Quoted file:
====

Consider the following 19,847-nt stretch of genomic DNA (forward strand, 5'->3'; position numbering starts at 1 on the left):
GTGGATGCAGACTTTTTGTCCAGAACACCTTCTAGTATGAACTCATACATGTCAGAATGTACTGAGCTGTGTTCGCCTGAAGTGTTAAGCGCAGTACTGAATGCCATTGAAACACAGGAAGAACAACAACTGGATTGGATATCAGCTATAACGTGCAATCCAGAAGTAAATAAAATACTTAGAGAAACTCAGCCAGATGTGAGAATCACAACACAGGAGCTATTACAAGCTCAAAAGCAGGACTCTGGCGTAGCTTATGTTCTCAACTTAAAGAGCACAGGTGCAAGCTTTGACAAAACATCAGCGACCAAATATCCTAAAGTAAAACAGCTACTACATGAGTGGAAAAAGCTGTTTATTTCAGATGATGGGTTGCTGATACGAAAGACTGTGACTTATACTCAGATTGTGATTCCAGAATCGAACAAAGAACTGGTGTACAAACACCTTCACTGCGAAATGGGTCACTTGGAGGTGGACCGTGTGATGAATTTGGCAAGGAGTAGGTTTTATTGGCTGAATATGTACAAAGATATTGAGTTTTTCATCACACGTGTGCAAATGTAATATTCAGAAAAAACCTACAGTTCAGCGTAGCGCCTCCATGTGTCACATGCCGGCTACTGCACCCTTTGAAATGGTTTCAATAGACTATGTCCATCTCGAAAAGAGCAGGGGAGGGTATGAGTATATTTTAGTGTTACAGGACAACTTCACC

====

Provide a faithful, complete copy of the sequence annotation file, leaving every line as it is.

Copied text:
Consider the following 19,847-nt stretch of genomic DNA (forward strand, 5'->3'; position numbering starts at 1 on the left):
GTGGATGCAGACTTTTTGTCCAGAACACCTTCTAGTATGAACTCATACATGTCAGAATGTACTGAGCTGTGTTCGCCTGAAGTGTTAAGCGCAGTACTGAATGCCATTGAAACACAGGAAGAACAACAACTGGATTGGATATCAGCTATAACGTGCAATCCAGAAGTAAATAAAATACTTAGAGAAACTCAGCCAGATGTGAGAATCACAACACAGGAGCTATTACAAGCTCAAAAGCAGGACTCTGGCGTAGCTTATGTTCTCAACTTAAAGAGCACAGGTGCAAGCTTTGACAAAACATCAGCGACCAAATATCCTAAAGTAAAACAGCTACTACATGAGTGGAAAAAGCTGTTTATTTCAGATGATGGGTTGCTGATACGAAAGACTGTGACTTATACTCAGATTGTGATTCCAGAATCGAACAAAGAACTGGTGTACAAACACCTTCACTGCGAAATGGGTCACTTGGAGGTGGACCGTGTGATGAATTTGGCAAGGAGTAGGTTTTATTGGCTGAATATGTACAAAGATATTGAGTTTTTCATCACACGTGTGCAAATGTAATATTCAGAAAAAACCTACAGTTCAGCGTAGCGCCTCCATGTGTCACATGCCGGCTACTGCACCCTTTGAAATGGTTTCAATAGACTATGTCCATCTCGAAAAGAGCAGGGGAGGGTATGAGTATATTTTAGTGTTACAGGACAACTTCACC